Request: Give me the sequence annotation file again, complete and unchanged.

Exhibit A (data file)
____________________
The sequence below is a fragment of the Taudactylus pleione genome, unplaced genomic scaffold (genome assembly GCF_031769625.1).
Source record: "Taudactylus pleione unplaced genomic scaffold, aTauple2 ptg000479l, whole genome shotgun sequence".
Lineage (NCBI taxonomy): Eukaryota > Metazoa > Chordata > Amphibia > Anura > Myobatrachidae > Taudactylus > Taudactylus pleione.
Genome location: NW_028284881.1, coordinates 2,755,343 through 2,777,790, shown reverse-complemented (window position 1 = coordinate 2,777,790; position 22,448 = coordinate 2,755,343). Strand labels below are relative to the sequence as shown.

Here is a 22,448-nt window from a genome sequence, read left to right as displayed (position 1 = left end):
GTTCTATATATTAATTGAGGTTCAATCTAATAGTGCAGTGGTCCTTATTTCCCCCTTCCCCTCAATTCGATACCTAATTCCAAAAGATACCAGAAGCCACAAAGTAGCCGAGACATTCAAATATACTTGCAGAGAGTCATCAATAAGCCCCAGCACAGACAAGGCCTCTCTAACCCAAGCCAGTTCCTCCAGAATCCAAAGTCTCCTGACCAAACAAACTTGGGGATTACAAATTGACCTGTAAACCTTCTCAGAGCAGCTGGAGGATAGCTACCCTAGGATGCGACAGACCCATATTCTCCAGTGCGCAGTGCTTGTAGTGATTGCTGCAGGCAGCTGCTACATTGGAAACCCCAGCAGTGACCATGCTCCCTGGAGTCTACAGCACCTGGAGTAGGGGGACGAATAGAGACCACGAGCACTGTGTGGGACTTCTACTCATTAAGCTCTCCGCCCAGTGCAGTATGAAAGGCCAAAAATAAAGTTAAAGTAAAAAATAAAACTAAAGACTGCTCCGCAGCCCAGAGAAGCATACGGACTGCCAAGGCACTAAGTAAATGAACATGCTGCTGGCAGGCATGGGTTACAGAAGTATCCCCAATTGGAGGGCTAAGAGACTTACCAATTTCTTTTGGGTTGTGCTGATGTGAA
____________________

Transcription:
The sequence below is a fragment of the Taudactylus pleione genome, unplaced genomic scaffold (genome assembly GCF_031769625.1).
Source record: "Taudactylus pleione unplaced genomic scaffold, aTauple2 ptg000479l, whole genome shotgun sequence".
Lineage (NCBI taxonomy): Eukaryota > Metazoa > Chordata > Amphibia > Anura > Myobatrachidae > Taudactylus > Taudactylus pleione.
Genome location: NW_028284881.1, coordinates 2,755,343 through 2,777,790, shown reverse-complemented (window position 1 = coordinate 2,777,790; position 22,448 = coordinate 2,755,343). Strand labels below are relative to the sequence as shown.

Here is a 22,448-nt window from a genome sequence, read left to right as displayed (position 1 = left end):
GTTCTATATATTAATTGAGGTTCAATCTAATAGTGCAGTGGTCCTTATTTCCCCCTTCCCCTCAATTCGATACCTAATTCCAAAAGATACCAGAAGCCACAAAGTAGCCGAGACATTCAAATATACTTGCAGAGAGTCATCAATAAGCCCCAGCACAGACAAGGCCTCTCTAACCCAAGCCAGTTCCTCCAGAATCCAAAGTCTCCTGACCAAACAAACTTGGGGATTACAAATTGACCTGTAAACCTTCTCAGAGCAGCTGGAGGATAGCTACCCTAGGATGCGACAGACCCATATTCTCCAGTGCGCAGTGCTTGTAGTGATTGCTGCAGGCAGCTGCTACATTGGAAACCCCAGCAGTGACCATGCTCCCTGGAGTCTACAGCACCTGGAGTAGGGGGACGAATAGAGACCACGAGCACTGTGTGGGACTTCTACTCATTAAGCTCTCCGCCCAGTGCAGTATGAAAGGCCAAAAATAAAGTTAAAGTAAAAAATAAAACTAAAGACTGCTCCGCAGCCCAGAGAAGCATACGGACTGCCAAGGCACTAAGTAAATGAACATGCTGCTGGCAGGCATGGGTTACAGAAGTATCCCCAATTGGAGGGCTAAGAGACTTACCAATTTCTTTTGGGTTGTGCTGATGTGAA